Northern Ireland continue their Nations League campaign on Sunday with a fixture against Cyprus in Larnaca.
Coming on the back of Thursday’s disappointing 1-0 home defeat to Greece, Ian Baraclough’s side need to produce a response.
Here are some of the key talking points around the game...
Stuck on repeat
Baraclough said before the Greece match he was keen to change the conversation around the Nations League for Northern Ireland, while Steven Davis spoke of a change of mindset among the players.
But for whatever reasons, and there were no doubt several, the outcome was the same as Northern Ireland’s winless record in this competition extended to 11 games.
If there is to be any realistic hope of them escaping League C or targeting a Euro qualifying play-off spot, that surely must end in Larnaca.
— Northern Ireland (@NorthernIreland) June 2, 2022
Shea Charles became the 11th player handed his senior debut by Baraclough when he came on for the last 11 minutes of Thursday’s match.
But as much work as Baraclough has done to blood the next generation, it was the introduction of 34-year-olds Kyle Lafferty and Niall McGinn just after the hour that did the most to offer Northern Ireland a route back into the match.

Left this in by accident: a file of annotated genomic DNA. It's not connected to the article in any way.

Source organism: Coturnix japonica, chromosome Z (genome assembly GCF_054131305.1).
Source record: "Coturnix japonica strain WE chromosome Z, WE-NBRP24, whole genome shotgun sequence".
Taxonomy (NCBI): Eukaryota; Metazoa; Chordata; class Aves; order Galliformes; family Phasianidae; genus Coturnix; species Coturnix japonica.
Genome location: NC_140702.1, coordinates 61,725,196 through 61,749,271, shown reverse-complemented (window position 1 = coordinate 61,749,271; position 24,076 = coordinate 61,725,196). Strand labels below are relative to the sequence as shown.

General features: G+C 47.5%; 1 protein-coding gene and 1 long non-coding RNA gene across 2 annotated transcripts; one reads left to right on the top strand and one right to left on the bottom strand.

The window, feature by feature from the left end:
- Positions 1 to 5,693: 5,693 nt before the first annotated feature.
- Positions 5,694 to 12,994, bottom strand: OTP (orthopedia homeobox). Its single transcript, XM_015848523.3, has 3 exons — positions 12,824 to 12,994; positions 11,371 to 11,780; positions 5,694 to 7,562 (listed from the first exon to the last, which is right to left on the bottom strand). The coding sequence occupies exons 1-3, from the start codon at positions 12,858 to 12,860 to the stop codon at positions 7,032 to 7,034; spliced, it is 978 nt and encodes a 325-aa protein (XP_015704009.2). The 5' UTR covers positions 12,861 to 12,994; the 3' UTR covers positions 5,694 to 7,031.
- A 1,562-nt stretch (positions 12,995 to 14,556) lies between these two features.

Baraclough knows he still needs his experienced players and will no doubt be leaning on them to help turn results around.
Lafferty’s return to the Northern Ireland squad for the first time since September was one of the big talking points coming into these fixtures, and given his recent form with Kilmarnock it was perhaps a surprise he did not go straight into the starting line-up on Thursday.
Given the impact he had from the bench in the time he had, it would be a bigger surprise if he did not get the chance against Cyprus.
Baraclough admitted Northern Ireland were off their levels in Belfast, something the manager put down to rustiness within the squad given that a number of players had not had a competitive match for a number of weeks.
With only a couple of days between games the window for recovery has been brief, and those who were not involved in the match had been sent out for a intense workout on the pitch as Windsor Park was still emptying out.
But it remains to be seen how much time Northern Ireland need to get up to full speed, and whether or not they can do so before it is too late. Adding to the challenge will be the heat in Cyprus, which will still be a factor even with kick-off at 7pm local time.
Thursday’s defeat means Baraclough has still won only one match of 11 at Windsor Park during his Northern Ireland reign – a disappointing return for all involved.
Northern Ireland’s players still love to play in front of the Green and White Army but the fortress reputation of the stadium is gone and their away form is better.
It will be interesting to see over the next week whether Northern Ireland play with more freedom facing Cyprus in Larnaca – where around 600 travelling fans are expected – or in next week’s return fixture in Belfast.